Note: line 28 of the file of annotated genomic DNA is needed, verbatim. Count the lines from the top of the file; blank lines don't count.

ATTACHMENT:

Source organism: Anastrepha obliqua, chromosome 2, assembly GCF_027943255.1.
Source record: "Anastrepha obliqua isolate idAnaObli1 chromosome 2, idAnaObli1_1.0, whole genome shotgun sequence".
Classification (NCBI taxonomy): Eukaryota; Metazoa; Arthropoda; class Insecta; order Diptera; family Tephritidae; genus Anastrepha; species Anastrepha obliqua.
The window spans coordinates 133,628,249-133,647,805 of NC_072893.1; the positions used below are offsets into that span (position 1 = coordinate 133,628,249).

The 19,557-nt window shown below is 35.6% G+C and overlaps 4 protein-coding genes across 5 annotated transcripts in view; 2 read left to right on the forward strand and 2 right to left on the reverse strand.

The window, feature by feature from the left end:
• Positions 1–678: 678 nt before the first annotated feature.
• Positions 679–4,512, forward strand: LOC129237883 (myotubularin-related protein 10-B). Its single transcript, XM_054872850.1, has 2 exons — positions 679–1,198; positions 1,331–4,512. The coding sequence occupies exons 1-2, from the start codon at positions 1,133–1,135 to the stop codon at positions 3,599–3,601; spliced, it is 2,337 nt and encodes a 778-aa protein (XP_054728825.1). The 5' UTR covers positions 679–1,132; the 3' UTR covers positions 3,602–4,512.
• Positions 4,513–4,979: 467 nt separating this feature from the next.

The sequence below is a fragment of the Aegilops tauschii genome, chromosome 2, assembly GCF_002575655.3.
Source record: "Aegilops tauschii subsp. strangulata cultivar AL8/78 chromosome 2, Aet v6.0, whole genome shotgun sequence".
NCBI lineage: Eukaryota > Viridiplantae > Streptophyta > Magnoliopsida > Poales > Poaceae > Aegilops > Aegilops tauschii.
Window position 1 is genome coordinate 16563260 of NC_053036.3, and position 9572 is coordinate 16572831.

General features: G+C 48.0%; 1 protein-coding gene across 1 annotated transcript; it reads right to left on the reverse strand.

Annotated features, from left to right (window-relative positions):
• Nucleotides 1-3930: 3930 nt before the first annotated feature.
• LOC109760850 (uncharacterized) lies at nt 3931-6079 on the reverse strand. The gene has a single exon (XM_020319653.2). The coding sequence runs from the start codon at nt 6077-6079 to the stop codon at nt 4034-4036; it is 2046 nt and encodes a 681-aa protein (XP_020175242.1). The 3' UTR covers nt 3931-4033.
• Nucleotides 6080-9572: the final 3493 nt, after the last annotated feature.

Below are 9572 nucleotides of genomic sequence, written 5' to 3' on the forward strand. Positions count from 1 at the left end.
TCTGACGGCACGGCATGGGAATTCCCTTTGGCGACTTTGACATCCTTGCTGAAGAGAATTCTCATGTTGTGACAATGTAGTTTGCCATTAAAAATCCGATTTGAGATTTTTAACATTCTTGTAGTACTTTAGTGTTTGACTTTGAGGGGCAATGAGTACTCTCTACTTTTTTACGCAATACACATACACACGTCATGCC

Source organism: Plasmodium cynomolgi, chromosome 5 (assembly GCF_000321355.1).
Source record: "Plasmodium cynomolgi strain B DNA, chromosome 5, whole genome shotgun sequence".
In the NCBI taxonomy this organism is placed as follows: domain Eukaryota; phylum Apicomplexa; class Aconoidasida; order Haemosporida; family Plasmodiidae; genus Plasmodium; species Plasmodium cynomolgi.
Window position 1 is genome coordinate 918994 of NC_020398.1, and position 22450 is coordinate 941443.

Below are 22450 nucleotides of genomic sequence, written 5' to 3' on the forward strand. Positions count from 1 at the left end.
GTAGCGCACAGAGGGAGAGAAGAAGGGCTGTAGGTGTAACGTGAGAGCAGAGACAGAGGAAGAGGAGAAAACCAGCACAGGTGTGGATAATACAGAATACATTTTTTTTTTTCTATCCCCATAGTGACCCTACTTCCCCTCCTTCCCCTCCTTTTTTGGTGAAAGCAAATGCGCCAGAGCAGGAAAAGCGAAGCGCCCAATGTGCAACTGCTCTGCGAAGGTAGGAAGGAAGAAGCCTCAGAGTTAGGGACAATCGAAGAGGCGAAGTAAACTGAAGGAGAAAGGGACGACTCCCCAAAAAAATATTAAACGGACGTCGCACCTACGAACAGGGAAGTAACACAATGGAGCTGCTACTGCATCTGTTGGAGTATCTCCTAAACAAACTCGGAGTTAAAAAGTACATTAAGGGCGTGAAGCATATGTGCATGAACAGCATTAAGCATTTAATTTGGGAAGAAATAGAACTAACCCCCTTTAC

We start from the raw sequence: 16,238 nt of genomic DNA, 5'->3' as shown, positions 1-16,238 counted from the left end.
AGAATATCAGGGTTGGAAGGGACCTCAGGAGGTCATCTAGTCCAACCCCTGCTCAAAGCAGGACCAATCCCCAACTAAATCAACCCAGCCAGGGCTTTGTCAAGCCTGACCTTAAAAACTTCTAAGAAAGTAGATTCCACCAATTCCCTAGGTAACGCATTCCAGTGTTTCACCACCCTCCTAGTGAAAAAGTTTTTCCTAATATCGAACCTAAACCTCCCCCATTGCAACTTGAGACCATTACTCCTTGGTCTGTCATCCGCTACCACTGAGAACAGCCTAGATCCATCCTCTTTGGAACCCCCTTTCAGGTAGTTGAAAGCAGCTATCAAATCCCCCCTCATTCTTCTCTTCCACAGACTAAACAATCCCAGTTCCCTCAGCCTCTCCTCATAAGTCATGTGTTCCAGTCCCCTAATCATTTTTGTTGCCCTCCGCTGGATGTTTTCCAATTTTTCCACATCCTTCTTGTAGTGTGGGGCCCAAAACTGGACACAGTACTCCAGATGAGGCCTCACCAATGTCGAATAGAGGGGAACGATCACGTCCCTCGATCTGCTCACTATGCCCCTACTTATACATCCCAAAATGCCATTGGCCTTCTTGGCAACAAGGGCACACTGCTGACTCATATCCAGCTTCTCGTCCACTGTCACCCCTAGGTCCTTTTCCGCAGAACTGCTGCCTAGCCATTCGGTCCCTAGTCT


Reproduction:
AGAATATCAGGGTTGGAAGGGACCTCAGGAGGTCATCTAGTCCAACCCCTGCTCAAAGCAGGACCAATCCCCAACTAAATCAACCCAGCCAGGGCTTTGTCAAGCCTGACCTTAAAAACTTCTAAGAAAGTAGATTCCACCAATTCCCTAGGTAACGCATTCCAGTGTTTCACCACCCTCCTAGTGAAAAAGTTTTTCCTAATATCGAACCTAAACCTCCCCCATTGCAACTTGAGACCATTACTCCTTGGTCTGTCATCCGCTACCACTGAGAACAGCCTAGATCCATCCTCTTTGGAACCCCCTTTCAGGTAGTTGAAAGCAGCTATCAAATCCCCCCTCATTCTTCTCTTCCACAGACTAAACAATCCCAGTTCCCTCAGCCTCTCCTCATAAGTCATGTGTTCCAGTCCCCTAATCATTTTTGTTGCCCTCCGCTGGATGTTTTCCAATTTTTCCACATCCTTCTTGTAGTGTGGGGCCCAAAACTGGACACAGTACTCCAGATGAGGCCTCACCAATGTCGAATAGAGGGGAACGATCACGTCCCTCGATCTGCTCACTATGCCCCTACTTATACATCCCAAAATGCCATTGGCCTTCTTGGCAACAAGGGCACACTGCTGACTCATATCCAGCTTCTCGTCCACTGTCACCCCTAGGTCCTTTTCCGCAGAACTGCTGCCTAGCCATTCGGTCCCTAGTCT